Inspecting Outbound Traffic to New Relic with tcpdump

Published: May 8, 2018

tcpdump is a tool I reach for occasionally, but not on a daily basis by any means. As such, I always forget how to use it when I need it.

Most recently I was troubleshooting an issue where I couldn’t see any data in New Relic for a website I help support at Something Digital. The newrelic-daemon showed as running in the process list and no errors were reported in the logs, so one question I had was, is the server actually sending the data outbound to New Relic?

tcpdump is just the right tool to answer that question, so I decided to pull it out. Here I’ll document how I answered the question as a reference for the next time I (or you :smile:) need to pull out tcpdump.

Specifying The Network Interface

When running tcpdump the first thing to note is that you need to tell it which network interface’s packets to dump. This is done via the -i flag. E.g…

$ sudo tcpdump -i eth0

The ifconfig command can be used to gather information about the network interfaces on a server. If you’re not sure which network interface is handling the traffic you’re looking to inspect you can also enter any to inspect traffic on all interfaces…

$ sudo tcpdump -i any

Using Expressions To Filter Packets

tcpdump uses pcap-filter syntax to determine which packets to dump. According to New Relic’s documentation their APM agents send data to the following networks…


As such we can use the following command to inspect only packets back and forth between New Relic and any network interface…

$ sudo tcpdump -i any net or 

This is shorthand for the more verbose syntax of…

$ sudo  tcpdump -i any net or net 

We could whittle this down further by specifying that only outbound packets should be dumped by using dst (“destination”)…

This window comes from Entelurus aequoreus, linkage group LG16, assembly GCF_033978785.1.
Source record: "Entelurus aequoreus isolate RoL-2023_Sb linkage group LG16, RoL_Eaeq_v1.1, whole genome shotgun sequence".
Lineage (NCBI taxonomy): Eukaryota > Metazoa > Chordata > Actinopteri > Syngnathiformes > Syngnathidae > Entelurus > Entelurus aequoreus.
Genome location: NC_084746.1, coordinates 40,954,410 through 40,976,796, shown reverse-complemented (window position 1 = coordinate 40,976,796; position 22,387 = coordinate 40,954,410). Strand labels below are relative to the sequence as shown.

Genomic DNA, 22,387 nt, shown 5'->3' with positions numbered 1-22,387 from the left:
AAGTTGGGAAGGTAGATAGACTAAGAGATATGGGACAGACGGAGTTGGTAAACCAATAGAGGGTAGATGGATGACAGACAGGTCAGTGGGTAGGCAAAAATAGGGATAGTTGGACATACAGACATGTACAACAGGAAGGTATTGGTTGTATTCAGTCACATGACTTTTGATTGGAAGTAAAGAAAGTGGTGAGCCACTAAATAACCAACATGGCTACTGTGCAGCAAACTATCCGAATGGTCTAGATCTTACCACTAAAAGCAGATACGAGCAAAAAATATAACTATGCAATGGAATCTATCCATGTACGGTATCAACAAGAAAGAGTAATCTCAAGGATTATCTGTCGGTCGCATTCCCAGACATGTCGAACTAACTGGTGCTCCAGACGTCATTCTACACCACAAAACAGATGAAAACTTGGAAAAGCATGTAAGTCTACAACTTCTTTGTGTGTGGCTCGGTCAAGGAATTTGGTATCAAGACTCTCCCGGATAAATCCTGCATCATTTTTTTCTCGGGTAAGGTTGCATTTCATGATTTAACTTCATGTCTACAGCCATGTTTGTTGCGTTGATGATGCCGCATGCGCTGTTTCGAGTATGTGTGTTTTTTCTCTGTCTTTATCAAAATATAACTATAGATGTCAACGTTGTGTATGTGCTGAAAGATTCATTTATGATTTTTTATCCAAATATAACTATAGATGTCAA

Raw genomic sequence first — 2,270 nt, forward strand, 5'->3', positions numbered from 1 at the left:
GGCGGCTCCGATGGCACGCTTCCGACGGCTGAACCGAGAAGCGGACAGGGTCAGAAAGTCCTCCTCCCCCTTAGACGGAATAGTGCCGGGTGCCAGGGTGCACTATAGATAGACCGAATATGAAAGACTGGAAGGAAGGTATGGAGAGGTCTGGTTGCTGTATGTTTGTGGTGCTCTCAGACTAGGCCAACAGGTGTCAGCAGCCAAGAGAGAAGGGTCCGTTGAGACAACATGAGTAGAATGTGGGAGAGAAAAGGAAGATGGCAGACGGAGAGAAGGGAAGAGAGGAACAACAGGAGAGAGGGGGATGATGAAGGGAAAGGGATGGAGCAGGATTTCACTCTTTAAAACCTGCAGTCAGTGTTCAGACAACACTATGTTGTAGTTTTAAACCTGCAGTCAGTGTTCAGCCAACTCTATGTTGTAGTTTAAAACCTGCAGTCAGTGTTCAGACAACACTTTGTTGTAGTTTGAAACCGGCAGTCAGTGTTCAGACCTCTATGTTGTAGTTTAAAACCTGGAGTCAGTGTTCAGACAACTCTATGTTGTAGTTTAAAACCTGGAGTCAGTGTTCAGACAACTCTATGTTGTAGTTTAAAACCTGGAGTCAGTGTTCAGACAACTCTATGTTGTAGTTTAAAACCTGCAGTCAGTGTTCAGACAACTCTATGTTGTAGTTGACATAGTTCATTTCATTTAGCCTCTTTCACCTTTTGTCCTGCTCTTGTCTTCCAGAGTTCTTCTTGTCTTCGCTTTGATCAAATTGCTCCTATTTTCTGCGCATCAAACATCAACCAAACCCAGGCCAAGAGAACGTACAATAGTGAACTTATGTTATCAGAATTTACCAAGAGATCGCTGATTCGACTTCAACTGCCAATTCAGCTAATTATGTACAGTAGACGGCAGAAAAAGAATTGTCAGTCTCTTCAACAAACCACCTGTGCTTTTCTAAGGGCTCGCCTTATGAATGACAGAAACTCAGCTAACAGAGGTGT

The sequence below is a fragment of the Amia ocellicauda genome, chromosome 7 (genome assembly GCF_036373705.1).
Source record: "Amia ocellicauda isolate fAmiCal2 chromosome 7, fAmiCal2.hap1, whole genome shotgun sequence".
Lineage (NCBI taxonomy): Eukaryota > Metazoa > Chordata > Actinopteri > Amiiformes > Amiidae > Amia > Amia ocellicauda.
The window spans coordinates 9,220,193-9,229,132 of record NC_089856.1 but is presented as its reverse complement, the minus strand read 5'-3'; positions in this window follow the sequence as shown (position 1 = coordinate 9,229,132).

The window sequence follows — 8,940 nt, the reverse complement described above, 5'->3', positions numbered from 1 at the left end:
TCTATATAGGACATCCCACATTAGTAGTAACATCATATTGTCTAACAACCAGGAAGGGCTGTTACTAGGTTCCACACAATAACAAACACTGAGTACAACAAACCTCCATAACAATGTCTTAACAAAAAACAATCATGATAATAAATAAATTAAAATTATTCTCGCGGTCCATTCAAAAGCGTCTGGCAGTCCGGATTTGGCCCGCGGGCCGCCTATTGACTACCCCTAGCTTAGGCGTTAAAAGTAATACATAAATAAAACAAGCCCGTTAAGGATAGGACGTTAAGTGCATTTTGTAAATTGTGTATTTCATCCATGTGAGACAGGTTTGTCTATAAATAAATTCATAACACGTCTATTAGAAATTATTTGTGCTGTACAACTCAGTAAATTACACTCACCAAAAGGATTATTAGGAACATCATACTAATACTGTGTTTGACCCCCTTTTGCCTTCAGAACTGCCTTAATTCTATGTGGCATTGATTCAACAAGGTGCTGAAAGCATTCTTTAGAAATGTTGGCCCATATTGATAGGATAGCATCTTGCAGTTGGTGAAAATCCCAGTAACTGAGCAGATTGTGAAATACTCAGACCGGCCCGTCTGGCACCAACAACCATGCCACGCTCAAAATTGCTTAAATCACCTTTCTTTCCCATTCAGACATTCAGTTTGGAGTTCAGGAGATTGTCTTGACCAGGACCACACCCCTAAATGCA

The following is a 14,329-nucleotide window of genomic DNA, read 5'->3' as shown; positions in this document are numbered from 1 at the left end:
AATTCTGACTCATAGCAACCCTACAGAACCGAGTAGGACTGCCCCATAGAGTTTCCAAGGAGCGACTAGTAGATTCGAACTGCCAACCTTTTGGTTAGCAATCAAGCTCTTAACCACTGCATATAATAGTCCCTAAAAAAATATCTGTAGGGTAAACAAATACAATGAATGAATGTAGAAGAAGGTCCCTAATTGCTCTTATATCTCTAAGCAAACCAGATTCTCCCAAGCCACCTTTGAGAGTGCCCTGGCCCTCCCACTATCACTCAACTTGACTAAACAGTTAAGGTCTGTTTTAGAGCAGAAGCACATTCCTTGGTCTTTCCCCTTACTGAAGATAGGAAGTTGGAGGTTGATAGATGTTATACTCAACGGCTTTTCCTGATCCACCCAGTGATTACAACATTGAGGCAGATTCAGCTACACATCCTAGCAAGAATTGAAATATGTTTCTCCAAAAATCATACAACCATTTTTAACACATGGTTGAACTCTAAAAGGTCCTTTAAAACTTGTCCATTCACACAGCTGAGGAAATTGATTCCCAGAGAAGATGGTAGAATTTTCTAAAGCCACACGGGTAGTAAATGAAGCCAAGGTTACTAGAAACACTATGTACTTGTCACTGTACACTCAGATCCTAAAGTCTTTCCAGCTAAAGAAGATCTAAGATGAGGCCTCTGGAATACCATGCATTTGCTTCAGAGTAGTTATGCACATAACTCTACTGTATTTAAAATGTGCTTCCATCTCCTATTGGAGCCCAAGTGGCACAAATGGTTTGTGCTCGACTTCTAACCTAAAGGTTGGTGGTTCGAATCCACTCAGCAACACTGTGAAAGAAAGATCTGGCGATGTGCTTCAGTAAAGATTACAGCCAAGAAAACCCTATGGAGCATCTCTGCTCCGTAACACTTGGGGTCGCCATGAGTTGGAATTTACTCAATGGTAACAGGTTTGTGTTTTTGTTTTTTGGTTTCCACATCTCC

$ sudo tcpdump -i any dst net or

If we wanted to only see inbound we’d replace dst with src.

$ sudo tcpdump -i any src net or

What About Filtering For Hosts?

We can also filter for specific hosts by replacing net with host

$ sudo tcpdump -i any host or

New Relic uses many subdomains matching the regex, collector-\d\.newrelic\.com, but unfortunately tcpdump does not support wildcards characters in hostnames such as sudo tcpdump -i any host *

Writing The Data To A File

By default, tcpdump will write it’s data to stdout, however, the -w flag can be used to save the data to a file, which can be parsed using many tools such as Wireshark. These files are traditionally given a .pcap file extension. Saving the New Relic data to a .pcap file looks something like this…

$ sudo tcpdump -i any -w newrelic.pcap net or

If you’re not restrictive with filter expression these pcap files and quickly get very large. As such, the -c flag is also useful for giving tcpdump a limit of how many packets to capture…

$ sudo tcpdump -i any -w newrelic.pcap -c 100 net or

Tools for analyzing pcap files

There plethora of tools for running analysis on pcap files. Wireshark is fairly popular GUI based one. pcap2curl also looks interesting.

A Note on Encryption

It’s worth noting that encrypted (TLS / SSL) packets can not be immediately analyzed. Wireshark provides documentation on how you can provide it with the decryption key, however I had issues making that work.

For encrypted traffic ssldump also looks interesting, although I haven’t had a chance to play around with it at this point.

Max Chadwick Hi, I'm Max!

I'm a software developer who mainly works in PHP, but loves dabbling in other languages like Go and Ruby. Technical topics that interest me are monitoring, security and performance. I'm also a stickler for good documentation and clear technical writing.

During the day I lead a team of developers and solve challenging technical problems at Something Digital where I mainly work with the Magento platform. I've also spoken at a number of events.

In my spare time I blog about tech, work on open source and participate in bug bounty programs.

If you'd like to get in contact, you can find me on Twitter and LinkedIn.